Disunited: HALF PRICE this week

The nice people at Stonewall UK, in conjunction with bookmakers Paddy Power, have launched a campaign to challenge footballers to support gay players. They’ve sent out rainbow laces to every footballer in 134 clubs across the UK, and want them all to wear the laces in next weekend’s matches. The campaign slogan is “Right Behind Gay Footballers” (see #RBGF on Twitter) and the campaign has the vocal support of current QPR footballer Joey Barton.

This is a fascinating and potentially cunning campaign. I can’t wait to see the results: will anyone wear the laces? And if they do, what will the reaction be from their teammates, and opponents, and the people in the stands?

And also, will mainstream media talk about any of this?

Homophobia in football — and especially the prospect of an out gay footballer playing at the top level in the UK — are issues close to my heart: see numerous blog posts and of course my comic novel, Disunited. My prediction that a player would come out over the summer break didn’t come true, but maybe this campaign could be the trigger for someone. I hope so.

You might wonder, since I wrote Disunited, whether I knew about the campaign in advance. I didn’t, but I certainly support it. (Interestingly, rainbow laces was an idea considered for the Disunited cover.)

Anyway, in a gibbering fit of excitement as a result of this campaign I’ve decided, for this week only, to halve the price for Disunited for Kindle owners.

New Kindle prices:

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The equality wagon

road-sign

 

Reality is so much worse and so much better than advertised in the brochure.

It is forty years since any human looked up at Earth from the surface of the Moon and yet we are exploring the solar system and beyond, with automated probes dancing around the planets and near-autonomous robots poking around Martian rocks with an electro-nasal-trowel and a laser. We are an overpopulated planet greedy for moar of all the things and starting to pay the environmental price, and yet we can be in touch with (almost) anyone, (almost) anywhere, (almost) anytime, in ways that would astound and bemuse even our younger selves, let alone our candlelit, sheet-draped ancestors.

Some governments around the world still try to suppress or deny or punish homosexuality in every possible way, often with the tacit or active support of some religions. And yet other countries are hurtling along the motorway to full or near-full equality. Not altogether painlessly, it must be said. The equality wagon is moving at a hefty clip, but one wheel does have an alarming wobble and the windscreen wipers are scraping dry smears into the driver’s eye line.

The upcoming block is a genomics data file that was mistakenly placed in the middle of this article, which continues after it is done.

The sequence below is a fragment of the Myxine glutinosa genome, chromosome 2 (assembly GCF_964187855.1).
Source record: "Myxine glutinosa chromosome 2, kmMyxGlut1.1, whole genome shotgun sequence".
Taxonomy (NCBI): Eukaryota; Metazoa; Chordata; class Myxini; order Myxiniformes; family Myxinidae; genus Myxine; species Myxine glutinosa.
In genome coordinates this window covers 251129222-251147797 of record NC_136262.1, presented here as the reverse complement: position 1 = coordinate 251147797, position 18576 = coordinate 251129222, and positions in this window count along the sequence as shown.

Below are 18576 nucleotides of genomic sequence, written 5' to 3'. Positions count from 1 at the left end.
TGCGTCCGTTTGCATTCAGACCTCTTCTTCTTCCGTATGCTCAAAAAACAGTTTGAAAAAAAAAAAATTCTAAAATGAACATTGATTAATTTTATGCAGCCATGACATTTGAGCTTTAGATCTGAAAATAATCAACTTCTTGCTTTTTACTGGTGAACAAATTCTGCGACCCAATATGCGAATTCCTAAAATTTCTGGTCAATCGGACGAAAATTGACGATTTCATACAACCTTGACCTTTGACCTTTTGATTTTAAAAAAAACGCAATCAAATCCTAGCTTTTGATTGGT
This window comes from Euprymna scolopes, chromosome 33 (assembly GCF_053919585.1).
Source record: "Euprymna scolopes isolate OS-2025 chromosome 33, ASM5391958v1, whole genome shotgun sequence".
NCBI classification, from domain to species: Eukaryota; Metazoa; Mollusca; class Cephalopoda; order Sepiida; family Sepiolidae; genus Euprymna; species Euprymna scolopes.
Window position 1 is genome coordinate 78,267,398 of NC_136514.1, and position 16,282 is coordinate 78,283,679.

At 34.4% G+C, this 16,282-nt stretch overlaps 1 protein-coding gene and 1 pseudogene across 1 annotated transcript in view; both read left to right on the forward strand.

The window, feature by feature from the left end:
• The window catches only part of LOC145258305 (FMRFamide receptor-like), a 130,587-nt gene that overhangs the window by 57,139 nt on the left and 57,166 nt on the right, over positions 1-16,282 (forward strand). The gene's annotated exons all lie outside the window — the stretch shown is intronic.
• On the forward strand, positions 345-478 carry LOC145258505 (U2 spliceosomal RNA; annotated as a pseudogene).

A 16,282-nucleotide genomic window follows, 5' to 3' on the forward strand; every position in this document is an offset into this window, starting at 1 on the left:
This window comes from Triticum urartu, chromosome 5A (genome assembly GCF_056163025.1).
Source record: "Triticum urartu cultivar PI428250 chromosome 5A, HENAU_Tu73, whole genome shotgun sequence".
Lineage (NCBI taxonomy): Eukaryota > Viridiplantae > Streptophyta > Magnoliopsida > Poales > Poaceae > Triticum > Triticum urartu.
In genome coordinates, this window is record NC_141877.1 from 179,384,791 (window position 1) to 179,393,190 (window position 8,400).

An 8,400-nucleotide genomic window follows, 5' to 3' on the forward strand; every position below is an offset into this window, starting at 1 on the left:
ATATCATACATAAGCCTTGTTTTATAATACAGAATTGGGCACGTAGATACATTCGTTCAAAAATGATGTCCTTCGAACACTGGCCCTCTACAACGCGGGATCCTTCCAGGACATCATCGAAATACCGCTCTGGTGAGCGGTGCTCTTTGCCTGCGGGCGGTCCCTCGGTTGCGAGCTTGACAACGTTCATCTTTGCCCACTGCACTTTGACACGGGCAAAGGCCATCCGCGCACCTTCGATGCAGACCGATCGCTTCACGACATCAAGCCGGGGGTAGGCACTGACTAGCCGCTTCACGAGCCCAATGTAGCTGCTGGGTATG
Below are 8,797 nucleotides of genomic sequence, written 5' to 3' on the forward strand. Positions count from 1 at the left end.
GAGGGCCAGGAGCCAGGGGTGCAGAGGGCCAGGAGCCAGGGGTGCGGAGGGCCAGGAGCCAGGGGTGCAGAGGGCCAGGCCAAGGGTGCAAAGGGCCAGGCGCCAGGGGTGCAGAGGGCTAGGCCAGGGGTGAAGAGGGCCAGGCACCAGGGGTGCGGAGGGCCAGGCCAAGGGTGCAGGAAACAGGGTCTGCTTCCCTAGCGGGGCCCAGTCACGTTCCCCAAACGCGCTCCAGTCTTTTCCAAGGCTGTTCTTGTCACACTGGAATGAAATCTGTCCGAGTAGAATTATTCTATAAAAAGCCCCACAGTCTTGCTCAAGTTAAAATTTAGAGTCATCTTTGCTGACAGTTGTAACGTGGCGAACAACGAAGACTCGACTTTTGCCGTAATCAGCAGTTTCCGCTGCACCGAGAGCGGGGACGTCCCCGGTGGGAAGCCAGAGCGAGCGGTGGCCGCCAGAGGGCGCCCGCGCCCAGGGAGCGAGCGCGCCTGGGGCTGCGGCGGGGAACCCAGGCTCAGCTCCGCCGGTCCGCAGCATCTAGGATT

And that’s why here in the UK we’re apparently heading for a classic British fudge over equal marriage. Worse than true equality, better than being mugged by a gang of rabid vicars.

If the bill passes as proposed, it’ll be a hodge-podge of opt-ins, quadruple locks and placatory flannel, ensuring — in fact, enshrining in law — that same-sex couples may be discriminated against by entire faiths or by individuals, in a kind of à la carte smorgasbigotry.

It’s a funny kind of equality.

But hey, we should be grateful, I suppose. In the UK every mile travelled in the last twenty years has been in the same direction: forward. The wagon lost its reverse gear just after Section 28.

This assumes, of course, that the bill passes. It looks certain to succeed in the House of Commons, despite the legions of Tory MPs trying to hurl javelins into the spokes. The House of Lords may prove a more formidable opponent, containing as it does not only older, traditionally more small-c conservative types, but also twenty-six bishops in the Church of England, who by gracious virtue of fudges passim still have a place in the legislature. The Lords Spiritual and Lords Temporal together might yet conspire to erect a diversion, like Wile E Coyote with an ACME hole-in-a-wall sticker, which our careering equality wagon might or might not successfully navigate unflattened.

Let’s assume the bill passes. What then?

It is surely inevitable that, one by one, the religious cul-de-sacs and chicanes will disappear in a series of highly contentious roadworks over years, perhaps decades. Some churches might even split into factions — it would hardly be unprecedented. The Church of England itself might schism, over this issue and women bishops, which gives me the excuse to chuck the word disestablishmentarianism into the blog as if I know what I’m talking about. In truth I cannot see the wagon stopping now, or U-turning — at least in the UK.

What’s also inevitable is that as homosexuality continues to become increasingly normalised in society — marriage being one of the last great gated communities closed to the equality wagon — then the final taboos become even more unsustainable. You never know: we might even see that most rare of creatures, an out gay footballer at the top of the game.

And on that subject I will have more to say…